Podcast Series: Exploring Commercial WordPress Models

Throughout the month of April, I had the pleasure of co-hosting the WordPress Weekly podcast with regular host Jeff Chandler. The April episodes comprised a mini-series focused on commercial WordPress business models, not including consulting. Our primary goal was to provide insight and wisdom to those considering a commercial software or SaaS model built on an open source project (WordPress, specifically) from those who had been there and done that.

The origin of the series actually dated back to January’s WordCamp Boston, where Jeff moderated a panel I organized called “Monetization in a Free World”, intended to help the audience understand the commercial WordPress themes, plug-ins, and SaaS businesses. Jeff ended up being in an impossible position, with 40 minutes to cover all 3 models and incorporate Automattic’s perspective, visa vi Jane Wells. Jeff and I decided it was worth doing justice to the idea; and so the April series of podcast episodes came to life.

The first episode (WordPress Weekly #94) was focused on commercial themes, and was a great kick off. Over 2 hours long, we interviewed Brian Gardner, founder of StudioPress, Cory Miller of iThemes (who had a newer commercial theme developer in the room with him), and Jason Schuller of Press75. All three had strong opinions, clear passion, and a memorable fondness for one another. WordPress founder Matt Mullenweg made a surprise appearance late in the show with a few questions of his own. The feedback was terrific, which really inspired us going into the following episodes.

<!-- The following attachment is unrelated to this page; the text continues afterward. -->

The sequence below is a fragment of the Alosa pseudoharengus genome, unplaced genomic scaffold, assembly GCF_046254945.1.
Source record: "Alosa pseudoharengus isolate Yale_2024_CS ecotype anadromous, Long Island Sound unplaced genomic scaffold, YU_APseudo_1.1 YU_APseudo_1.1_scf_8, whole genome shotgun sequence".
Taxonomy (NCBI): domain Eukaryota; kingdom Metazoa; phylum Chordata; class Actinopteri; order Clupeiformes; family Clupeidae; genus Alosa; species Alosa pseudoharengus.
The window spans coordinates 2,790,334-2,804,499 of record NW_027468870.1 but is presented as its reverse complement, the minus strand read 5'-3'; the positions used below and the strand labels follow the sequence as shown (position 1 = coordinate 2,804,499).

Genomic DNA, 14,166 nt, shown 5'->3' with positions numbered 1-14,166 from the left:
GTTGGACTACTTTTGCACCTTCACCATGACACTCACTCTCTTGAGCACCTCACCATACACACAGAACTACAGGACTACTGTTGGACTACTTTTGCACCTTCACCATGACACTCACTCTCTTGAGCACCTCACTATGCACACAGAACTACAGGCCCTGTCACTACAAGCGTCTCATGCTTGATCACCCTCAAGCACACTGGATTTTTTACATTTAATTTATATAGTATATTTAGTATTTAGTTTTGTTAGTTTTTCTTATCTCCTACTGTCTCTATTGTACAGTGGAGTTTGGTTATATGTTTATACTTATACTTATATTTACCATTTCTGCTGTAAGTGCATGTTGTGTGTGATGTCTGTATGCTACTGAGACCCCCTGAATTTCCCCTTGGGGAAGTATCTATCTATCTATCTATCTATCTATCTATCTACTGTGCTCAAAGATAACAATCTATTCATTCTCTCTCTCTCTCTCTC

The second episode (WP Weekly #95) explored commercial plug-ins. The panel featured the outspoken Carl Hancock of GravityForms, the articulate and passionate Jonathan Davis of Shopp, and Ronald Huereca of AJAX Edit Comments. This one lasted nearly 2 1/2 hours, and felt a bit more rounded out, in part due to Ronald’s candor about his challenges.

Part three (WP Weekly #96) turned to Software as a Service (or SaaS) business models, and was a little over 2 hours. I found myself challenged to weave the narrative of the three very different businesses together, and I think the episode felt a little less cohesive as a result. On the positive side, I think there was some good give and take with Automattic’s Raanan Bar-Cohen about the nature of Automattic’s position in the community.

WP Weekly episode #97 wrapped up the series with a “short” 1 hour wrap up and reflection episode. Jeff and I reviewed feedback from the earlier episodes, shared what we learned and what surprised us during during the series, and analyzed how two big pieces of news in the open platform (but not open source!) world influenced our reactions. Despite my concerns, I think there was a lot of meat in the latter half of the wrap episode, including a “meta-discussion” about the consulting model, and some words about the “meaning” of Automattic’s and WordPress’ unique position in the community.

  1. You guys did a great job on the shows and I look forward to hearing you as a co-host in the future.

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